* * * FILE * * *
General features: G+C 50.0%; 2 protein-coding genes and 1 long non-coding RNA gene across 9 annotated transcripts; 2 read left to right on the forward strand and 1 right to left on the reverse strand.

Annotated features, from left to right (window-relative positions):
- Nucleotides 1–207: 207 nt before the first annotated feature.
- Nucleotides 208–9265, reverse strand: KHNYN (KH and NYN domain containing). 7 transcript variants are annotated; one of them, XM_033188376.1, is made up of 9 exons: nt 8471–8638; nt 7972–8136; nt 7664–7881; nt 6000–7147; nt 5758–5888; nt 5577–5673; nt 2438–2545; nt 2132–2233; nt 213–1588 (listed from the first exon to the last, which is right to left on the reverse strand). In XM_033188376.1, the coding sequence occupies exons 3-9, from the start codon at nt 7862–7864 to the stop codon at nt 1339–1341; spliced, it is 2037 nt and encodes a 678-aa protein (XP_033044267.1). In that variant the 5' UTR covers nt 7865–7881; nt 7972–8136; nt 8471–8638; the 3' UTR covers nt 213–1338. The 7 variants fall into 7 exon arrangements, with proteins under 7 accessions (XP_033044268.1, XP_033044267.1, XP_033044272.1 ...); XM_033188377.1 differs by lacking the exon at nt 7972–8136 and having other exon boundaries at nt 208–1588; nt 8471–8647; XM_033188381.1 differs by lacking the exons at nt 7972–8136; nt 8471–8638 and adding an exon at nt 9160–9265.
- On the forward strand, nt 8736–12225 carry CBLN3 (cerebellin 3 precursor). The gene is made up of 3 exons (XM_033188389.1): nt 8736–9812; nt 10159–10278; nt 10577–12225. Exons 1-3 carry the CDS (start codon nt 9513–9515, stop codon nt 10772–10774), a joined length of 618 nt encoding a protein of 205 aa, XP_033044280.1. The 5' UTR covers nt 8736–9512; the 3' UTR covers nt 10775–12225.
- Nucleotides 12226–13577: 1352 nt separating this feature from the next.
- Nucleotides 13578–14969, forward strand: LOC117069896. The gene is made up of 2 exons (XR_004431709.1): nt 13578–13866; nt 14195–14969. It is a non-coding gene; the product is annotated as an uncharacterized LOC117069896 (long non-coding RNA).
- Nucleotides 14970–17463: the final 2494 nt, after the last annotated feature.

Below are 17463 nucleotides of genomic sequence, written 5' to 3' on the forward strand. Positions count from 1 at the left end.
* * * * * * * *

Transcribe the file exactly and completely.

General features: G+C 50.0%; 2 protein-coding genes and 1 long non-coding RNA gene across 9 annotated transcripts; 2 read left to right on the forward strand and 1 right to left on the reverse strand.

Annotated features, from left to right (window-relative positions):
- Nucleotides 1–207: 207 nt before the first annotated feature.
- Nucleotides 208–9265, reverse strand: KHNYN (KH and NYN domain containing). 7 transcript variants are annotated; one of them, XM_033188376.1, is made up of 9 exons: nt 8471–8638; nt 7972–8136; nt 7664–7881; nt 6000–7147; nt 5758–5888; nt 5577–5673; nt 2438–2545; nt 2132–2233; nt 213–1588 (listed from the first exon to the last, which is right to left on the reverse strand). In XM_033188376.1, the coding sequence occupies exons 3-9, from the start codon at nt 7862–7864 to the stop codon at nt 1339–1341; spliced, it is 2037 nt and encodes a 678-aa protein (XP_033044267.1). In that variant the 5' UTR covers nt 7865–7881; nt 7972–8136; nt 8471–8638; the 3' UTR covers nt 213–1338. The 7 variants fall into 7 exon arrangements, with proteins under 7 accessions (XP_033044268.1, XP_033044267.1, XP_033044272.1 ...); XM_033188377.1 differs by lacking the exon at nt 7972–8136 and having other exon boundaries at nt 208–1588; nt 8471–8647; XM_033188381.1 differs by lacking the exons at nt 7972–8136; nt 8471–8638 and adding an exon at nt 9160–9265.
- On the forward strand, nt 8736–12225 carry CBLN3 (cerebellin 3 precursor). The gene is made up of 3 exons (XM_033188389.1): nt 8736–9812; nt 10159–10278; nt 10577–12225. Exons 1-3 carry the CDS (start codon nt 9513–9515, stop codon nt 10772–10774), a joined length of 618 nt encoding a protein of 205 aa, XP_033044280.1. The 5' UTR covers nt 8736–9512; the 3' UTR covers nt 10775–12225.
- Nucleotides 12226–13577: 1352 nt separating this feature from the next.
- Nucleotides 13578–14969, forward strand: LOC117069896. The gene is made up of 2 exons (XR_004431709.1): nt 13578–13866; nt 14195–14969. It is a non-coding gene; the product is annotated as an uncharacterized LOC117069896 (long non-coding RNA).
- Nucleotides 14970–17463: the final 2494 nt, after the last annotated feature.

Below are 17463 nucleotides of genomic sequence, written 5' to 3' on the forward strand. Positions count from 1 at the left end.